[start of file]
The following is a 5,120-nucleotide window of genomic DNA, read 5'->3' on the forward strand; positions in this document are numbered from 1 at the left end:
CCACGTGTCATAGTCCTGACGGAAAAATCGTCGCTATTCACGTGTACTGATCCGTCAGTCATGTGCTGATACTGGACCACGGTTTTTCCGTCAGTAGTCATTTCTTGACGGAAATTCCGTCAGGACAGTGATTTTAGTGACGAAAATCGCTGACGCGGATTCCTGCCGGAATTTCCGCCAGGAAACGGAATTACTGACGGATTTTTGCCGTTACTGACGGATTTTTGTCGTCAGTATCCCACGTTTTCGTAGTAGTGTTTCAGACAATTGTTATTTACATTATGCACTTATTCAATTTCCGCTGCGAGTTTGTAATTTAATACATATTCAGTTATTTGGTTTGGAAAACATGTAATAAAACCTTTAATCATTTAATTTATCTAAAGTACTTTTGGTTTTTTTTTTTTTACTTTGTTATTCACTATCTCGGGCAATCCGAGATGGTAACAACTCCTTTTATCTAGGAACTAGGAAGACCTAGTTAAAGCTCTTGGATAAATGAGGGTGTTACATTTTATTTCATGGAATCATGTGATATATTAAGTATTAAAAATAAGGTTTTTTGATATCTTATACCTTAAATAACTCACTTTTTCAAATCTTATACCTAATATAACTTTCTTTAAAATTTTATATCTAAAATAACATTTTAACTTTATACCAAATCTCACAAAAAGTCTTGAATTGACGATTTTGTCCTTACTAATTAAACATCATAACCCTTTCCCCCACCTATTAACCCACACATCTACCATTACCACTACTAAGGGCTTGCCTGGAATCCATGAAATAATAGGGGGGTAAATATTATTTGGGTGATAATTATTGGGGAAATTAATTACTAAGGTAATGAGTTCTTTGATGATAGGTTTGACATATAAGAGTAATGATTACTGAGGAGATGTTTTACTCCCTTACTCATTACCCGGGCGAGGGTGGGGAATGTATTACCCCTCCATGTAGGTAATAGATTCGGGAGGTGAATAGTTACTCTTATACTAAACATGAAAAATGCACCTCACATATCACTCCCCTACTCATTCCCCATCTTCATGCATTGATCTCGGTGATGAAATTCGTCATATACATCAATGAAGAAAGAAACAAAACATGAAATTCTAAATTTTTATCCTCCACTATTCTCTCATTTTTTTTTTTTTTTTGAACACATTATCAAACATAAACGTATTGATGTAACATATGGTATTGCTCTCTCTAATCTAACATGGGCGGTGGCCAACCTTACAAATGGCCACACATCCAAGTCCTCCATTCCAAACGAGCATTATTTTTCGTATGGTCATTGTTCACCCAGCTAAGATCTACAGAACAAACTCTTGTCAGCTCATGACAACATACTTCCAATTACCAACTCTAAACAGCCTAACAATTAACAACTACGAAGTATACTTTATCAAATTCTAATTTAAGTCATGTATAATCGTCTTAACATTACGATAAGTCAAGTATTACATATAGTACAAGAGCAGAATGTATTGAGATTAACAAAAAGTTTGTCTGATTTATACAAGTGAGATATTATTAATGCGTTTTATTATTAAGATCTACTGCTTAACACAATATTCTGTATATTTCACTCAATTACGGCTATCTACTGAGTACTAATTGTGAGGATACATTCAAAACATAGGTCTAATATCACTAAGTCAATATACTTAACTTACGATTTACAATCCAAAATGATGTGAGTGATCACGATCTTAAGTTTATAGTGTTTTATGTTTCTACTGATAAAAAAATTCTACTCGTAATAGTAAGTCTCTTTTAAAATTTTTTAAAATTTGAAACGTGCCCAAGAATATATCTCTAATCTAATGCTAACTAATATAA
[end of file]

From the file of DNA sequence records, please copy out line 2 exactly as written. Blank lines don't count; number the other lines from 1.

CCACGTGTCATAGTCCTGACGGAAAAATCGTCGCTATTCACGTGTACTGATCCGTCAGTCATGTGCTGATACTGGACCACGGTTTTTCCGTCAGTAGTCATTTCTTGACGGAAATTCCGTCAGGACAGTGATTTTAGTGACGAAAATCGCTGACGCGGATTCCTGCCGGAATTTCCGCCAGGAAACGGAATTACTGACGGATTTTTGCCGTTACTGACGGATTTTTGTCGTCAGTATCCCACGTTTTCGTAGTAGTGTTTCAGACAATTGTTATTTACATTATGCACTTATTCAATTTCCGCTGCGAGTTTGTAATTTAATACATATTCAGTTATTTGGTTTGGAAAACATGTAATAAAACCTTTAATCATTTAATTTATCTAAAGTACTTTTGGTTTTTTTTTTTTTACTTTGTTATTCACTATCTCGGGCAATCCGAGATGGTAACAACTCCTTTTATCTAGGAACTAGGAAGACCTAGTTAAAGCTCTTGGATAAATGAGGGTGTTACATTTTATTTCATGGAATCATGTGATATATTAAGTATTAAAAATAAGGTTTTTTGATATCTTATACCTTAAATAACTCACTTTTTCAAATCTTATACCTAATATAACTTTCTTTAAAATTTTATATCTAAAATAACATTTTAACTTTATACCAAATCTCACAAAAAGTCTTGAATTGACGATTTTGTCCTTACTAATTAAACATCATAACCCTTTCCCCCACCTATTAACCCACACATCTACCATTACCACTACTAAGGGCTTGCCTGGAATCCATGAAATAATAGGGGGGTAAATATTATTTGGGTGATAATTATTGGGGAAATTAATTACTAAGGTAATGAGTTCTTTGATGATAGGTTTGACATATAAGAGTAATGATTACTGAGGAGATGTTTTACTCCCTTACTCATTACCCGGGCGAGGGTGGGGAATGTATTACCCCTCCATGTAGGTAATAGATTCGGGAGGTGAATAGTTACTCTTATACTAAACATGAAAAATGCACCTCACATATCACTCCCCTACTCATTCCCCATCTTCATGCATTGATCTCGGTGATGAAATTCGTCATATACATCAATGAAGAAAGAAACAAAACATGAAATTCTAAATTTTTATCCTCCACTATTCTCTCATTTTTTTTTTTTTTTTGAACACATTATCAAACATAAACGTATTGATGTAACATATGGTATTGCTCTCTCTAATCTAACATGGGCGGTGGCCAACCTTACAAATGGCCACACATCCAAGTCCTCCATTCCAAACGAGCATTATTTTTCGTATGGTCATTGTTCACCCAGCTAAGATCTACAGAACAAACTCTTGTCAGCTCATGACAACATACTTCCAATTACCAACTCTAAACAGCCTAACAATTAACAACTACGAAGTATACTTTATCAAATTCTAATTTAAGTCATGTATAATCGTCTTAACATTACGATAAGTCAAGTATTACATATAGTACAAGAGCAGAATGTATTGAGATTAACAAAAAGTTTGTCTGATTTATACAAGTGAGATATTATTAATGCGTTTTATTATTAAGATCTACTGCTTAACACAATATTCTGTATATTTCACTCAATTACGGCTATCTACTGAGTACTAATTGTGAGGATACATTCAAAACATAGGTCTAATATCACTAAGTCAATATACTTAACTTACGATTTACAATCCAAAATGATGTGAGTGATCACGATCTTAAGTTTATAGTGTTTTATGTTTCTACTGATAAAAAAATTCTACTCGTAATAGTAAGTCTCTTTTAAAATTTTTTAAAATTTGAAACGTGCCCAAGAATATATCTCTAATCTAATGCTAACTAATATAA